A couple of weeks after a state assemblyman gutted a California net neutrality bill over the objections of its author, the two announced a deal to restore the measure's restrictions on Internet providers.
"For months, we have worked with a broad coalition to pass strong and enforceable net neutrality protections", Weiner, a Democrat from San Francisco, said in a statement Thursday.
Those same provisions have now been added back into the bill, and Wiener and Santiago seem to be on the same page this time around.
"Despite virtually no showing of harms or violations of any rules, and regardless of strong federal and state regulatory and enforcement safeguards now in place, SB 822 goes beyond the previous 2015 Net Neutrality Rules, including the creation of untenable procurement requirements and enforcement by multiple forums", the email said. The compromise legislation would prohibit internet service providers from charging websites fees for faster service while blocking or slowing websites that do not pay extra. ISPs will also be prohibited from circumventing these protections at the point where data enters their networks and from charging access fees to reach ISP customers.
Wiener's bill got national attention because its protections go beyond the FCC's 2015 net neutrality "bright line" rules by including provisions like limits on discriminatory zero-rating, a business practice that allows broadband providers like AT&T to exempt their own services from their monthly wireless data caps, while services from competitors are counted against those limits.
The bill must be approved by the full Assembly and Senate to be sent to Gov. "California leads the fight for a free and open internet that doesn't discriminate or price users or content differently".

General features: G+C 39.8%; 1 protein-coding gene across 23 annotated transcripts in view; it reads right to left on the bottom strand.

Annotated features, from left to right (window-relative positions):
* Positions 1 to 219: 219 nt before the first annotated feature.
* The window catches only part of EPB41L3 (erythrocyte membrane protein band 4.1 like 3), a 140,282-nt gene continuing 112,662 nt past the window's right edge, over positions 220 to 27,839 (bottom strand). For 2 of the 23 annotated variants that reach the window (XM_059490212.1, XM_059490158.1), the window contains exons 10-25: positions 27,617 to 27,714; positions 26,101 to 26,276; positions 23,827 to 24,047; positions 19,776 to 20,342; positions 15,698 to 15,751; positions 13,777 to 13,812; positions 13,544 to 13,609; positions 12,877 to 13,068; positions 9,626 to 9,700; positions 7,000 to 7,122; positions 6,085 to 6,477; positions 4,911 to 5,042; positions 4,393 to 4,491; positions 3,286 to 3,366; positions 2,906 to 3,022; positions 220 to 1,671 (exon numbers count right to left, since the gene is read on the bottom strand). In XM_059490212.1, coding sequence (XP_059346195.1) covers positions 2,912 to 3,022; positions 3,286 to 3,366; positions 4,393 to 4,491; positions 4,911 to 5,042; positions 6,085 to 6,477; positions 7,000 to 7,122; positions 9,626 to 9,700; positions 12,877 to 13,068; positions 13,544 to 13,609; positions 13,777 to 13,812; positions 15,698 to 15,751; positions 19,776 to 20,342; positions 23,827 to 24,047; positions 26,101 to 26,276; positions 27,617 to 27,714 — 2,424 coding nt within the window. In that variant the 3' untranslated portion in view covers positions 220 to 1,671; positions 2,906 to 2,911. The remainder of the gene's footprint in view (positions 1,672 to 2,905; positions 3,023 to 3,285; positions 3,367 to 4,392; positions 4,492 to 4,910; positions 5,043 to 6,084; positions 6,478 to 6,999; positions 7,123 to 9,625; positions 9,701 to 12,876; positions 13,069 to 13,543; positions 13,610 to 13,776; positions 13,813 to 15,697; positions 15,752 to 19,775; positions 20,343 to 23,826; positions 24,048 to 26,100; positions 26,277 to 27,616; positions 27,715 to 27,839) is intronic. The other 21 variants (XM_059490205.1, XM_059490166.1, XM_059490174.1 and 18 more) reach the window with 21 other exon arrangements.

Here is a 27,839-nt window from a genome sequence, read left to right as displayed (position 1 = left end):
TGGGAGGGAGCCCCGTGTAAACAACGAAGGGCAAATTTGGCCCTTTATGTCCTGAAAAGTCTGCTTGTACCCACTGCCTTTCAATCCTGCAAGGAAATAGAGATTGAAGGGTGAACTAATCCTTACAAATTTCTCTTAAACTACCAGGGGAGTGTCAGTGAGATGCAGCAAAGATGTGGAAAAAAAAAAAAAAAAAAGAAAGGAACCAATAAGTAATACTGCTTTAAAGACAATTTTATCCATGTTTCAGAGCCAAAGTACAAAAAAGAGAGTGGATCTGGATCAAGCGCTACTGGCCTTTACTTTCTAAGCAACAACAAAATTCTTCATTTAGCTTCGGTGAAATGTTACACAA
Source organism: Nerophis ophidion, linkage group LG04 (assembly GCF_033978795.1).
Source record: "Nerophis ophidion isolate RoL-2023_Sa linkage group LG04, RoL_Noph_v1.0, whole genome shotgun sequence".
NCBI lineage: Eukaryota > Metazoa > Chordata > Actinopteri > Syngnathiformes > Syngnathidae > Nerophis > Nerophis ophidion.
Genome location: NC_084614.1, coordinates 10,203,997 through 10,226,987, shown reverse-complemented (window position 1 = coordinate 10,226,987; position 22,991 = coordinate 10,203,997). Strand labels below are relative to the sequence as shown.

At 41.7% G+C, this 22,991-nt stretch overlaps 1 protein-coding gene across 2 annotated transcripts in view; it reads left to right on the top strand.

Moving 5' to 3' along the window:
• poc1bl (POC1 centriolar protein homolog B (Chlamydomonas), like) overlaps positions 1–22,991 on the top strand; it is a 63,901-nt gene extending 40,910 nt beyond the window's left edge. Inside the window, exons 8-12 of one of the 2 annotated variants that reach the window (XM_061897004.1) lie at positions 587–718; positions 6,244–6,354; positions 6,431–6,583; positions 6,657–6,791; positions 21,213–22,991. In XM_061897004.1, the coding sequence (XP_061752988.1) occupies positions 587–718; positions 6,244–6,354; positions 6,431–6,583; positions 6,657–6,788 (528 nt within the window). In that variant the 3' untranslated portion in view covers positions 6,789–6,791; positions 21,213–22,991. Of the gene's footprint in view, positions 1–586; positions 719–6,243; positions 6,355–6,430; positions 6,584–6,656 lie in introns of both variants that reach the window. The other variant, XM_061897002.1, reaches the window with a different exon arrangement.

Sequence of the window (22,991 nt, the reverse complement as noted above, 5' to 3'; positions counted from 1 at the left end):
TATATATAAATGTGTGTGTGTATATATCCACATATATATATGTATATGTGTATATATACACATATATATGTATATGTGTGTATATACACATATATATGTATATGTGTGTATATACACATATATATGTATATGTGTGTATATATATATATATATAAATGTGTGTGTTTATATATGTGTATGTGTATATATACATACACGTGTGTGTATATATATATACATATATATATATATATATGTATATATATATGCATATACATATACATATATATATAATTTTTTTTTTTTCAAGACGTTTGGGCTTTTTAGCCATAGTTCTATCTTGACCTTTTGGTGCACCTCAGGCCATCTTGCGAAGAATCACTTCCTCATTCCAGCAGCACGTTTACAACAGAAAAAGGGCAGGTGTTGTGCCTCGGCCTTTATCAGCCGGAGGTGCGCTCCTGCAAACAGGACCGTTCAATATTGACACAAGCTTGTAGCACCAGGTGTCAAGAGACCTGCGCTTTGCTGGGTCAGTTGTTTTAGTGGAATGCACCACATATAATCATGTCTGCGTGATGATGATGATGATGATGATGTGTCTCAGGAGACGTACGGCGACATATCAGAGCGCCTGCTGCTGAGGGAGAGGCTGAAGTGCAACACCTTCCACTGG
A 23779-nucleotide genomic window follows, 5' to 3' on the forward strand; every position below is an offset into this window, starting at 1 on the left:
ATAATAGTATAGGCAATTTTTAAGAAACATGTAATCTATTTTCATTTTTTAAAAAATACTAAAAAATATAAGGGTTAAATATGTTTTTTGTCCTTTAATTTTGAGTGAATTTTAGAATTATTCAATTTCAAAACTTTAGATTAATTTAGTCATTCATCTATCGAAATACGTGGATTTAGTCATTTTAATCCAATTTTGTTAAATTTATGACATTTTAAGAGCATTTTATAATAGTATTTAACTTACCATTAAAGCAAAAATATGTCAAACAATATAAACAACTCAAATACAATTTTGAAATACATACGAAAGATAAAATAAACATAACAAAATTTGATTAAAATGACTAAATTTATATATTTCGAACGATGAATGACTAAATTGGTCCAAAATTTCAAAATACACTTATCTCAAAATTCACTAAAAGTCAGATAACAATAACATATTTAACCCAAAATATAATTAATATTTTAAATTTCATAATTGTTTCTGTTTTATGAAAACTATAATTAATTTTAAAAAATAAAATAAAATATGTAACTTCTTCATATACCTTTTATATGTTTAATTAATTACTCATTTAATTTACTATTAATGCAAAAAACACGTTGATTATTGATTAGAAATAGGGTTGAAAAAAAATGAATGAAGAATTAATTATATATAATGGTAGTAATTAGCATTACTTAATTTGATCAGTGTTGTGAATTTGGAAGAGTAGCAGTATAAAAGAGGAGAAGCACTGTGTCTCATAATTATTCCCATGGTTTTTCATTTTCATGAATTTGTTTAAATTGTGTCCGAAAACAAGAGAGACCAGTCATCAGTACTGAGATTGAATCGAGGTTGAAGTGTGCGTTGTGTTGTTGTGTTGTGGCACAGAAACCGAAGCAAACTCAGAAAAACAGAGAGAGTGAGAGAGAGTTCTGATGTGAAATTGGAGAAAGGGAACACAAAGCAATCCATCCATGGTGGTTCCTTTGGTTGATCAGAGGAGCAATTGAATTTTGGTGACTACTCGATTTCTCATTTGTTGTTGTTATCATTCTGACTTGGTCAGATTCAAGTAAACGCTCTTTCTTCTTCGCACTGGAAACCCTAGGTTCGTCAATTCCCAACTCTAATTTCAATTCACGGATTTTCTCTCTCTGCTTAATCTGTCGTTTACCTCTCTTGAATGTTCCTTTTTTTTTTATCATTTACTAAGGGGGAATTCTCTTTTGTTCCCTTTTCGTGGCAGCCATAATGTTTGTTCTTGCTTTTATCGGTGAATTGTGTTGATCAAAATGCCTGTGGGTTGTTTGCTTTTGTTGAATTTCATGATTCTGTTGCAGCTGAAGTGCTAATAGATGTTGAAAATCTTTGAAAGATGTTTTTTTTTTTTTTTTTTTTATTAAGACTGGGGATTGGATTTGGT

"After Donald Trump's FCC obliterated net neutrality, we stepped in to protect California residents and businesses and to ensure an open internet", Wiener said.
"Citizens United, the Janus decision and now the threat of a Supreme Court nomination under Trump makes this net neutrality legislation more important than ever", he said.
The lawmakers say they will release the new bill language next month, when the Legislature returns from its recess.
"We support a federal solution", Carolyn McIntyre, president of the California Cable & Telecommunications Association, has said at various hearings about SB 822, including the most recent one June 26 before the state Assembly's Privacy and Consumer Protection Committee.
AT&T representatives, who have opposed both previous versions of the legislation as overreaching, did not provide an immediate comment on the amended bill Thursday.
Wiener noted Thursday that he and Santiago came to an agreement "the old-fashioned way: We sat down and had a good dialogue". "The telecom and cable companies fight hard".
This article was originally published at 11:30 a.m.